Researchers at Indiana University School of Medicine, in collaboration with the University of Alabama at Birmingham and five other institutions, are exploring new regenerative medicine methods to better treat vascular health complications from type 2 diabetes. These are used to identify and develop new therapeutic therapies to further differentiate or mature human induced pluripotent stem cells (hiPSCs) into a specific mesoderm subset of cells that demonstrate vascular reparative properties.
According to Chang-Hyun Gil, a PhD, a postdoctoral fellow in the Department of Surgery and the first author of the study. In this study, we focused on the retinal vessel in type 2 diabetes. Our findings demonstrate the safe, effective, and robust hiPSC-derived mesoderm subset for use as a novel therapy to rescue ischemic tissues and repair blood vessels.
Investigators reprogrammed diabetic and non-diabetic peripheral blood cells into hiPSCs after injecting intoanimalmodels with type 2 diabetic murine (T2D) retinal problems. Results indicated a significant improvement in visual acuity and electroretinograms with a restoration of vascular perfusion. These findings suggest that hiPSC-derived vascular reparative cells may serve as a source of endothelial properties in diabetic patients.
Genetically engineered hiPSCs do not face ethical challenges ESCs possess that limit their possible use, and hiPSCs are becoming more widely accepted in study design and implementation as a cell therapy for human diseases.
According to the Centers for Disease Control and Prevention in the United States, more than 37 million people have diabetes, including both young adults aged 18 to 44 years of age and adults aged 45 to 64. These complications are attributable to substantial metabolic disturbances that damage the cardiovascular, visual, peripheral nerve, and renal systems. In 2019, more than 11 percent of adults ages 18 and older reported severe vision difficulties or blindness, and about 1.87 million adults were diagnosed with severe cardiovascular disease.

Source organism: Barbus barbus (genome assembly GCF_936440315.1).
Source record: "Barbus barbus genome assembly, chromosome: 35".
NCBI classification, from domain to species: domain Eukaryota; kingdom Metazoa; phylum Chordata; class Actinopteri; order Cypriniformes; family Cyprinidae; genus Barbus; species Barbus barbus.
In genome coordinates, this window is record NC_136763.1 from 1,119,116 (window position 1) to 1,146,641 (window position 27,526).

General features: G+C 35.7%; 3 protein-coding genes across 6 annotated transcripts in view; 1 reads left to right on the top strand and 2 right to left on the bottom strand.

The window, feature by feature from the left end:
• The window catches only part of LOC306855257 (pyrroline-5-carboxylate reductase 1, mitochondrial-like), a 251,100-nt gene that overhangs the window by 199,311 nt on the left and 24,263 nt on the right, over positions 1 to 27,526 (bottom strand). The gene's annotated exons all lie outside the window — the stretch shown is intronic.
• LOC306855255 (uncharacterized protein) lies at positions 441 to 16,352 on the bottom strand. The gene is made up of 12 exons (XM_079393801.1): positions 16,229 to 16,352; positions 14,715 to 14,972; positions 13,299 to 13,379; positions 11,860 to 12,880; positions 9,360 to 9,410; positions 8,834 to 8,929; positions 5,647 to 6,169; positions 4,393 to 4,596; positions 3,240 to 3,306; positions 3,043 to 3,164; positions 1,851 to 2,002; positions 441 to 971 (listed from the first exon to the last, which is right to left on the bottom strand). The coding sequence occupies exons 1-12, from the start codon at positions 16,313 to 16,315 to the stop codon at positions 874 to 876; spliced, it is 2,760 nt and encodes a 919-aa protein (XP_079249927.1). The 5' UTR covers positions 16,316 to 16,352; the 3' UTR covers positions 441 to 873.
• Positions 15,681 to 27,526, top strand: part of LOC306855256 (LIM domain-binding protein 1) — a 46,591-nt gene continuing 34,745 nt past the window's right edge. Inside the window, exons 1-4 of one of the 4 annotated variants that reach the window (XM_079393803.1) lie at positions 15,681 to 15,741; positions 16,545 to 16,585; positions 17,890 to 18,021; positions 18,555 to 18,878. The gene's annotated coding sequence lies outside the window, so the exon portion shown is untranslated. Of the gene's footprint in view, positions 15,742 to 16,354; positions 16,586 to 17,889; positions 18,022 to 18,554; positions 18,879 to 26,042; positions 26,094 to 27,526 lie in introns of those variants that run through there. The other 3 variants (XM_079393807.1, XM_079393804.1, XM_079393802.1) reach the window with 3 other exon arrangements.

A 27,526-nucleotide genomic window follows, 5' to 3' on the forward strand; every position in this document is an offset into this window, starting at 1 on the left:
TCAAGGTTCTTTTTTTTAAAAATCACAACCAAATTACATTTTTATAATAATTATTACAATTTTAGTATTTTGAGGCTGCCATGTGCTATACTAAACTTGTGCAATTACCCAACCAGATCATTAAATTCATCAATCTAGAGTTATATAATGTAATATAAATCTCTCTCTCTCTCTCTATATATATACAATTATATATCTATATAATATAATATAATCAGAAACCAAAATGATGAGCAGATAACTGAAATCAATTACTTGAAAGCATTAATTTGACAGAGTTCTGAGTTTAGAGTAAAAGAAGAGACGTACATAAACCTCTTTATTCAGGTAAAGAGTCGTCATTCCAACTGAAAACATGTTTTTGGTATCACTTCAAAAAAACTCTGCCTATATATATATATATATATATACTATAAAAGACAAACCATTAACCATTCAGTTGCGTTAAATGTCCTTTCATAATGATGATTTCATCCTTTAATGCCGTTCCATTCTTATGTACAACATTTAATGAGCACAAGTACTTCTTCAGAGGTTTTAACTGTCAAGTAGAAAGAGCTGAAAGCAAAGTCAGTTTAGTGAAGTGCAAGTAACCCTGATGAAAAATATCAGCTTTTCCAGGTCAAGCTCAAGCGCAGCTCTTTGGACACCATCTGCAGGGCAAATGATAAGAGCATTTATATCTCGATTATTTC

Dr. Gil''s research represents a monumental step forward in the use of induced pluripotent stem cells in treating diabetes complications, according to Michael P. Murphy, MD, a Cryptic Medical Research Foundation professor in vaccinology at the University of Michigan, a vascular surgeon atIU Healthand an expert witness.
High-tech hiPSC has been transformed into a specific mesoderm subset, which was enriched to extract endothelial cells with vessel reparative properties similar to the ECF. Endothelial cells are found in the inner lining of blood vessels, lymph vessels, and the heart, which is a major factor in regulating blood flow and inflammatory reactions.
Gil said the specific mesoderm subset expressing KDR, NCAM1, and APLNR (KNA+mesoderm) has increased capacity to differentiate into ECFC and form functional blood vessels in vivo, indicating that mesoderm populations have improved the function of neural retina and optokinetic nystagmus studies.
The next translational step of the project is to transfer the hiPSC into S-KNA+cells in large-scale manufacturing processes, according to Mikhail Yoder, MD, a distinguished professor emeritus and research advisor for theIndiana University Innovation and Commercialization Office. Selected aspects of this research have been licensed by Vascugen, Inc., which is based on the development of vascular reparative cells from pluripotent stem cells.
Maria B. Grant, MD, the former Marilyn Glick Professor of Ophthalmology at the University of Iowa, and the current chair of UAB''s ophthalmology. Grant said this is a repeat of a grant she and Yoder have completed over the years regarding stems cells and how they can be used to repair blood vessels in the eye. While hiPSCs may take a long time to grow, the study team simplified the process to reduce the time it takes to grow them and make them more feasible to
We took the stem cells and hiPSC cells and examined them, according to UAB. Science is really team science. I bring all the eye experience and some stem cell experience, and Dr. Yoder brings a lot of stem cell experience. It''s a complementary collaboration.
I want to express my greatest gratitude to Dr. Yoder, Dr. Grant, and Dr. Murphy for their assistance. He will remember Yoder for his dedication, passion, patience, and kindness, and Murphy for supporting him in his final study.